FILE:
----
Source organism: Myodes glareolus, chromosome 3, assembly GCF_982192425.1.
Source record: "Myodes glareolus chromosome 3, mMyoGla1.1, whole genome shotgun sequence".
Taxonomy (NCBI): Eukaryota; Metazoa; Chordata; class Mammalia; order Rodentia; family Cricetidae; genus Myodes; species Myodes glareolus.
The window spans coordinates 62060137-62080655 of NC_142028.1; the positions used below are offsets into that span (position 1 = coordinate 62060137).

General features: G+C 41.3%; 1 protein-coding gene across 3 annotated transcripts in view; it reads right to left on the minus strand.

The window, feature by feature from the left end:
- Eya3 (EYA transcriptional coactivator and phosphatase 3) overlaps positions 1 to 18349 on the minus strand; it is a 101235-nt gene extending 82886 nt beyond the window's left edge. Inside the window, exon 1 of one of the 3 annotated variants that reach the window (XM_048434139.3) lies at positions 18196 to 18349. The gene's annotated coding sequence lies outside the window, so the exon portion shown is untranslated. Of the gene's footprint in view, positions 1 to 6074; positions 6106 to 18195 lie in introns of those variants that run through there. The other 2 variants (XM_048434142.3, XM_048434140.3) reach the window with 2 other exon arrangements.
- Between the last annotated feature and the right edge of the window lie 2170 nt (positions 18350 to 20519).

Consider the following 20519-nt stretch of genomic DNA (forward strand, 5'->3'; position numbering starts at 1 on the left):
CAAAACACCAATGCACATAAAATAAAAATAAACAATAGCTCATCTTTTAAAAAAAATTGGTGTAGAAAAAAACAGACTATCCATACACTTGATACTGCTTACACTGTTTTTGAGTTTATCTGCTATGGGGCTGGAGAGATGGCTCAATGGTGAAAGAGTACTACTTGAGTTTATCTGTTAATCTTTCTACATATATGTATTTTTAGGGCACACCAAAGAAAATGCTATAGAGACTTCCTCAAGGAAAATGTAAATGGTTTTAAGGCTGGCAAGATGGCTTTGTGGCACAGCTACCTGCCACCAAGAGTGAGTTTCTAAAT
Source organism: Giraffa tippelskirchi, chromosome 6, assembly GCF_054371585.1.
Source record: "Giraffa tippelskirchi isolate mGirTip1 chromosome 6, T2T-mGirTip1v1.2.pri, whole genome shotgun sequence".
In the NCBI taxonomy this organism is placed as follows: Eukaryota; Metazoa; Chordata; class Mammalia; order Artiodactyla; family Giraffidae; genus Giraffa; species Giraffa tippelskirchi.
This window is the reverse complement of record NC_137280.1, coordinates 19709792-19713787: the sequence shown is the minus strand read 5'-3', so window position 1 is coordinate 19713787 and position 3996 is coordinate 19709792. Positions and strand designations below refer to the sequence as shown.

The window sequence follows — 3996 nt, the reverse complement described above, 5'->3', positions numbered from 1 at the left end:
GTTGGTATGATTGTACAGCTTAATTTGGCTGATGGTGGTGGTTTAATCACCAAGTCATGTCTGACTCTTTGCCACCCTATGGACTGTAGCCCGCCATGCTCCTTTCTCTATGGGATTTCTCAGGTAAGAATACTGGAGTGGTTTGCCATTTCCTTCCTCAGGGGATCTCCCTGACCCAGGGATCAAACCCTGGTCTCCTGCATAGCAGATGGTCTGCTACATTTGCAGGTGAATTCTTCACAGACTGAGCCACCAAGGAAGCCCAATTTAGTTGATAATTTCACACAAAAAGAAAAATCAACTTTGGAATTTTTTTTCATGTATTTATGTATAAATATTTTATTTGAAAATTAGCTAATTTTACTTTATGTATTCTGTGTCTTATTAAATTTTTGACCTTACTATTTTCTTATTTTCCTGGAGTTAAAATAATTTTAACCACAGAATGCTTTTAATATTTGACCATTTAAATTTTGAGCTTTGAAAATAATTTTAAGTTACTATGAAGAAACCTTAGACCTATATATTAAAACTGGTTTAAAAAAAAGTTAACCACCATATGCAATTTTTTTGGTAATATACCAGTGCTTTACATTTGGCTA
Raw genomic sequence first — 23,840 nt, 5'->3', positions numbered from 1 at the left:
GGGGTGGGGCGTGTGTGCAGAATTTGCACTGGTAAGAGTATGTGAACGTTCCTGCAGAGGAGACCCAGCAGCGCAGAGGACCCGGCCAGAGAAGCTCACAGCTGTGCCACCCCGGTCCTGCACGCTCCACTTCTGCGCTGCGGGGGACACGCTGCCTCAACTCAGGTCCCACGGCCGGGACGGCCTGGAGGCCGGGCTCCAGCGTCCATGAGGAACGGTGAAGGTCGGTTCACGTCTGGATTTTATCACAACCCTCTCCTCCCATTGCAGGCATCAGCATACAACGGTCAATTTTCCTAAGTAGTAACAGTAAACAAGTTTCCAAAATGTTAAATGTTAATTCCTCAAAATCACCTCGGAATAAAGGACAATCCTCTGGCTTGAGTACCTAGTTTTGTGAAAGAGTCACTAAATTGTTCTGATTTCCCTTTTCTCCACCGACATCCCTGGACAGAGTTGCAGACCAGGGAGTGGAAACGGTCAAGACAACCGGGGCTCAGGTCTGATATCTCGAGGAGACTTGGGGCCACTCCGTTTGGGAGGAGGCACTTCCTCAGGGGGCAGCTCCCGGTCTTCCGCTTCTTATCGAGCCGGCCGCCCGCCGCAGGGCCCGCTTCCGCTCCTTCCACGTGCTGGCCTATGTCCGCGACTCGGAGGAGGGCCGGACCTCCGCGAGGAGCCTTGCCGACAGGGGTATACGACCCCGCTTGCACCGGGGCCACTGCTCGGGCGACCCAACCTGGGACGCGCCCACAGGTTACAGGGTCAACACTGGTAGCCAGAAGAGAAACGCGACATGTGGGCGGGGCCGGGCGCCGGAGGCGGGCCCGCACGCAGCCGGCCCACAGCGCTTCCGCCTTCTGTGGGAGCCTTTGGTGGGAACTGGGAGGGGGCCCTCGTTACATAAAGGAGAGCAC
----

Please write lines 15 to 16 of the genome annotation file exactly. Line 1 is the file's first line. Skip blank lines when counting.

The window sequence follows — 3996 nt, the reverse complement described above, 5'->3', positions numbered from 1 at the left end:
GTTGGTATGATTGTACAGCTTAATTTGGCTGATGGTGGTGGTTTAATCACCAAGTCATGTCTGACTCTTTGCCACCCTATGGACTGTAGCCCGCCATGCTCCTTTCTCTATGGGATTTCTCAGGTAAGAATACTGGAGTGGTTTGCCATTTCCTTCCTCAGGGGATCTCCCTGACCCAGGGATCAAACCCTGGTCTCCTGCATAGCAGATGGTCTGCTACATTTGCAGGTGAATTCTTCACAGACTGAGCCACCAAGGAAGCCCAATTTAGTTGATAATTTCACACAAAAAGAAAAATCAACTTTGGAATTTTTTTTCATGTATTTATGTATAAATATTTTATTTGAAAATTAGCTAATTTTACTTTATGTATTCTGTGTCTTATTAAATTTTTGACCTTACTATTTTCTTATTTTCCTGGAGTTAAAATAATTTTAACCACAGAATGCTTTTAATATTTGACCATTTAAATTTTGAGCTTTGAAAATAATTTTAAGTTACTATGAAGAAACCTTAGACCTATATATTAAAACTGGTTTAAAAAAAAGTTAACCACCATATGCAATTTTTTTGGTAATATACCAGTGCTTTACATTTGGCTA